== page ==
Some great press today about Blogging in Schools. I caught wind of it from ASCD’s Smart Brief who drew attention to an article in our very own Melbourne Age: The World Wide Classroom (April 17, 2006, The Age). The article features educator Jo McLeay points to a couple emerging directories of blog-using educators. One is a PB wiki set up by McLeay (Australian Edubloggers) and the other is a Google Maps Mashup of Education Bloggers worldwide. This comes amid great interest when I presented on ClassAct Portals recently at the ASCD annual conference and the Delaware Instructional Technology Conference.
Let’s link this excitement and buzz with some interesting points David Warlick is making recently about “The Flat Classroom.” My interest is in how teaching and learning can and will change in a Flat World, but David is looking at the learners and identifies some great traits of some digital learners:
- Self Directed Learners
- Intrinsic need to communicate
- Intrinsic need to influence
- Future Oriented
- Heritage Grounded
To this mix, I’d like to contribute my perspective from having worked for ten years with educators interested in developing constructivist learning experiences through WebQuests. Reviewing the contents of the WebQuest Page’s matrix and coming up with 200 true BestWebQuests proved what most of us thought all along: lots of WebQuests “aren’t.” Well the same can be said for class Blogs. I have spent a lot of time looking and most of what I find are less than compelling uses of Weblogs. It’s like the folks who used class Web pages for posting homework and class rules. Now we get it more easily thanks to WordPress. That’s not really fair, what we tend to get are really excellent and insightful reflections from some really terrific educators. The trick is that this is the kind of use we’d love the students to engage in. So what I’ve seen is two extremes and I’d like to make a Call for Action for a different approach. First, as mentioned, many terrific educators use a blog to process, highlight and frame the learning a class of students get into. A second approach sees a class of students each with their own blogs. These latter strike me mostly as bowdlerized versions of myspaces pages (just as fluffy, but not as spicy).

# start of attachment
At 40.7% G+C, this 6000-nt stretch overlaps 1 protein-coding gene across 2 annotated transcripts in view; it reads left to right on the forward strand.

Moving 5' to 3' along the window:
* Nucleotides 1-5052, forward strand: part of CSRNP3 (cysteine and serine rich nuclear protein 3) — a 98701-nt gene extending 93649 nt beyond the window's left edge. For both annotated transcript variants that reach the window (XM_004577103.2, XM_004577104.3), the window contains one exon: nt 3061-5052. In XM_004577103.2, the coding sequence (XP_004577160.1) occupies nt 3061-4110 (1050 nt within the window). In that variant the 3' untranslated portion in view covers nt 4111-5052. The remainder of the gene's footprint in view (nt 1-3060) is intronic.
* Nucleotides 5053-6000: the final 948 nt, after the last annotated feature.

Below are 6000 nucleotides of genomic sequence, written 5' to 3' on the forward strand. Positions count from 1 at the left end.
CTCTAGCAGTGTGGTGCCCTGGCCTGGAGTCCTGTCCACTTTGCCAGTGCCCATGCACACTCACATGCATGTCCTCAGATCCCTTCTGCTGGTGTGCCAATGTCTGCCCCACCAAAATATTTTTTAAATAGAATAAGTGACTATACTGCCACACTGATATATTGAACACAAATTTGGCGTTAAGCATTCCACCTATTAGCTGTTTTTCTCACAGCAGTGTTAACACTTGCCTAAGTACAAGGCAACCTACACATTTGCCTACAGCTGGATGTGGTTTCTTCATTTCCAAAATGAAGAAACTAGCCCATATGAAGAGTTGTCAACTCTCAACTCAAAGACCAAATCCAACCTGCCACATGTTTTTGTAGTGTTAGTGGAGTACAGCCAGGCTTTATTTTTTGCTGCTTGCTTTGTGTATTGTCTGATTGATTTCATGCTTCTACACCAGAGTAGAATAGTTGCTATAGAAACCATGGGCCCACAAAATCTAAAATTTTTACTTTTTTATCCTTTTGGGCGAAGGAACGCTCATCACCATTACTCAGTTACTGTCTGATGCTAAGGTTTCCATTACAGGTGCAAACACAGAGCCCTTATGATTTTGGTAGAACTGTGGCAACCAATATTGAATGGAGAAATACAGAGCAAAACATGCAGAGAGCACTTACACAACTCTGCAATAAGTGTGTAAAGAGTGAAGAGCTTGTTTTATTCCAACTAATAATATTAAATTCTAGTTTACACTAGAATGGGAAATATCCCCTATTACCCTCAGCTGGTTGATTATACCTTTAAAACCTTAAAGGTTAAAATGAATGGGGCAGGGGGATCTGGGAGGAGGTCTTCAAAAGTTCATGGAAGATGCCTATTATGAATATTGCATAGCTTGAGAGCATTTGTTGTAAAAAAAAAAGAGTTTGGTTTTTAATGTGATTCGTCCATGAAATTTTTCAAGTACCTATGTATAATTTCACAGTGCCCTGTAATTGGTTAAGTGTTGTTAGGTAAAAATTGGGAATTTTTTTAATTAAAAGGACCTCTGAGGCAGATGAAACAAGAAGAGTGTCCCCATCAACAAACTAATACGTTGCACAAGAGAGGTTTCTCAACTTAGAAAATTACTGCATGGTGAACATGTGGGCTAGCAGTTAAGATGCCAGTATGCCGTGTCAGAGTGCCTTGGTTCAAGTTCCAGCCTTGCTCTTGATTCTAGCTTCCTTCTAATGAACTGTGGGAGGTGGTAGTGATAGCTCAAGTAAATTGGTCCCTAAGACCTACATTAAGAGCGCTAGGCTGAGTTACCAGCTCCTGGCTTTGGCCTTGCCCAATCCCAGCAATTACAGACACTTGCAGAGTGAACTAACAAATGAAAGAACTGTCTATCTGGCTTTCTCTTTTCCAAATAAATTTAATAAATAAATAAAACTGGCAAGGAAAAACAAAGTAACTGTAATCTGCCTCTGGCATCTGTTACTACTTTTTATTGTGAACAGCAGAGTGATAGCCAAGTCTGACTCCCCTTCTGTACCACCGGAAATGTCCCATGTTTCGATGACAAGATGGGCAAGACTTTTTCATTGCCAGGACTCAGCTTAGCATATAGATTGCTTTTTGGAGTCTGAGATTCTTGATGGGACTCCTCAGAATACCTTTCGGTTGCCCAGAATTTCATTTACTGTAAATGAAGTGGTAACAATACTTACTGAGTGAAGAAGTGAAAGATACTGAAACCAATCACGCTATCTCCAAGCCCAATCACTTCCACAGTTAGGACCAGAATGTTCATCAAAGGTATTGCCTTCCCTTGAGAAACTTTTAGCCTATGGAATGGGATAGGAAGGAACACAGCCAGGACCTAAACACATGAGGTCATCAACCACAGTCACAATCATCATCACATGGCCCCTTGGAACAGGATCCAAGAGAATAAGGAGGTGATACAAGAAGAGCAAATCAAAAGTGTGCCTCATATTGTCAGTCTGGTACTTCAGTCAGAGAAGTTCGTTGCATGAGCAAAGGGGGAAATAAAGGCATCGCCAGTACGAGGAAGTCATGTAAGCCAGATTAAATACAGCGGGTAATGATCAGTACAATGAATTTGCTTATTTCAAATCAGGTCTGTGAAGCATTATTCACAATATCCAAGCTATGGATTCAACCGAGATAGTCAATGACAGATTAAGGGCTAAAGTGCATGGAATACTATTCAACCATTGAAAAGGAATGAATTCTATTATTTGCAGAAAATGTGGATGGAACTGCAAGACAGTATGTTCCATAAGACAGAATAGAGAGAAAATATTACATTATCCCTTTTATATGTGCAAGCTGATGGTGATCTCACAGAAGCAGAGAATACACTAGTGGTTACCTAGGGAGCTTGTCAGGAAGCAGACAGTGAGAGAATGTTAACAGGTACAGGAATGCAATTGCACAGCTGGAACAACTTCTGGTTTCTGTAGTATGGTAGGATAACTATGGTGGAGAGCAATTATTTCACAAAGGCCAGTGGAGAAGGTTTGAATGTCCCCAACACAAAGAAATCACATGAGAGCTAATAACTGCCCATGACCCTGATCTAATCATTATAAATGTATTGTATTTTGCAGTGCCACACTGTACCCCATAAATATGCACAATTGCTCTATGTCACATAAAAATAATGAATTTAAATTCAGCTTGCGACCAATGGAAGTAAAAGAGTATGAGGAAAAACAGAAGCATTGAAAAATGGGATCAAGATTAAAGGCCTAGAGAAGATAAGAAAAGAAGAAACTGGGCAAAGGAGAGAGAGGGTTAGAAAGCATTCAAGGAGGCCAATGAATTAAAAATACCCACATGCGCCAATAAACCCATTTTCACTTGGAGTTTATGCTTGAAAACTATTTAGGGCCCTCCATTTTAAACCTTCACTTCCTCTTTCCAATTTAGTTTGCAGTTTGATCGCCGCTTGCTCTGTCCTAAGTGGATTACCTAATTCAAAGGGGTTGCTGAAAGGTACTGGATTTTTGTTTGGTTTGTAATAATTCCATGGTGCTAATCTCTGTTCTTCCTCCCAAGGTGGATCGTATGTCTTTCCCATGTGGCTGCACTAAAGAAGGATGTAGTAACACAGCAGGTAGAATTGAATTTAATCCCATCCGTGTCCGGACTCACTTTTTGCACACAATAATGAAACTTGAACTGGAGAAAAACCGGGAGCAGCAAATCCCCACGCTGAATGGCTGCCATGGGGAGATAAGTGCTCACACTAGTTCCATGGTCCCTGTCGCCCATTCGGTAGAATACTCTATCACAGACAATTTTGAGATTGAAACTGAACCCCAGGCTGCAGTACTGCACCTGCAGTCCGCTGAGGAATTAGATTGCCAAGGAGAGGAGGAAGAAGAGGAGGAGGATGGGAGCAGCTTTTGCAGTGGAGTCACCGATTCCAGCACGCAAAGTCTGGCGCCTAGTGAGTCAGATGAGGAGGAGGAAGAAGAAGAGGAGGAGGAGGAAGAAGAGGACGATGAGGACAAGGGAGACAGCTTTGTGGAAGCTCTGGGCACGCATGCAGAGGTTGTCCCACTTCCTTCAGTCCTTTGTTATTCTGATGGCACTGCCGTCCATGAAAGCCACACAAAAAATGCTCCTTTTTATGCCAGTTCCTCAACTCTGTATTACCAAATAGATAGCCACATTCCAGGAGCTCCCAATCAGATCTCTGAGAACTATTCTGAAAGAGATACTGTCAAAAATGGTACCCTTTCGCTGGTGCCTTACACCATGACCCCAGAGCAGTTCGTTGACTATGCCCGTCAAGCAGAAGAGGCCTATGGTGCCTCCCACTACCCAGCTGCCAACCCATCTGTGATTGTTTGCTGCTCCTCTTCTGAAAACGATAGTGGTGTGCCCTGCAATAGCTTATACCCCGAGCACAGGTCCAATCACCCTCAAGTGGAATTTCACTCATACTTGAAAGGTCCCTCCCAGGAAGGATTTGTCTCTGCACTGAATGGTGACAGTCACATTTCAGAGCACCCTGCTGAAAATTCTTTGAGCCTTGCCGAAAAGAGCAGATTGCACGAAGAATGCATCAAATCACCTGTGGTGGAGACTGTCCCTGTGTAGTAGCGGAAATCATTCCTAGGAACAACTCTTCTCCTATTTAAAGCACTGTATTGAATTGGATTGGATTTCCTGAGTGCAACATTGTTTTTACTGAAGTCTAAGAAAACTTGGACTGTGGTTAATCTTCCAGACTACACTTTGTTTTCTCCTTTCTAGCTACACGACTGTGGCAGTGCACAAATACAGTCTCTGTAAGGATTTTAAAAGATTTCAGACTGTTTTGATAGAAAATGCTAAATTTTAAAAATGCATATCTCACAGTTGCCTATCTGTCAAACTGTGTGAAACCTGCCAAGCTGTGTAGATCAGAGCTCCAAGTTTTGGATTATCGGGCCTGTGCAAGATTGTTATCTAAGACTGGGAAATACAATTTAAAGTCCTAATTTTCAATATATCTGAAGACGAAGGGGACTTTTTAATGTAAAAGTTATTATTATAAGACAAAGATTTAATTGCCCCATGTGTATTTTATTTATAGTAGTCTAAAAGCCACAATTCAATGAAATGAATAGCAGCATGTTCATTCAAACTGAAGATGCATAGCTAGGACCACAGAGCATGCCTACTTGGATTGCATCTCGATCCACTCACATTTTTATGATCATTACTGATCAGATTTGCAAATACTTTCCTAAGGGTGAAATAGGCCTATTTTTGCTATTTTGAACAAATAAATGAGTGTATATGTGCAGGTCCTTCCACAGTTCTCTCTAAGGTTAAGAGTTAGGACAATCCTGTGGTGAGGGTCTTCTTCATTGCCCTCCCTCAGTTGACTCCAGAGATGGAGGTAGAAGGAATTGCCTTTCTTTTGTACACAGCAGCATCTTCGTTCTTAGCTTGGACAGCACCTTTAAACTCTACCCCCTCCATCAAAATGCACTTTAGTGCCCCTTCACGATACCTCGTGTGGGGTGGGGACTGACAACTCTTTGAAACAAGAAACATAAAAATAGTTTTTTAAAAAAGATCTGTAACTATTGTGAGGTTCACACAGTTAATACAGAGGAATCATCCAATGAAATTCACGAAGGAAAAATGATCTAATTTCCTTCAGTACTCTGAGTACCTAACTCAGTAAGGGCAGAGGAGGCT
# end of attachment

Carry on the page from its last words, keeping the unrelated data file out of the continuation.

Neither of these approaches impress me as sustainable or terribly interesting from a student-centered learning perspective. Now a certainly have an axe to grind here, because I think the better approach is to have groups of students create ClassAct Portals: Weblogs that:
- Focus on one compelling topic
- Is of passionate interest to the teacher (and thus the students 😉
- Ticks along in the background of the class drawing attention when something in the real world provokes it
- Is a natural use for things like blogs, podcasts, photo galleries, data collection and wikis.
The kernal for this idea comes from sites like the Child Slave Labor News.
C’mon all you great blogging educators, prove me wrong and show your site to the world.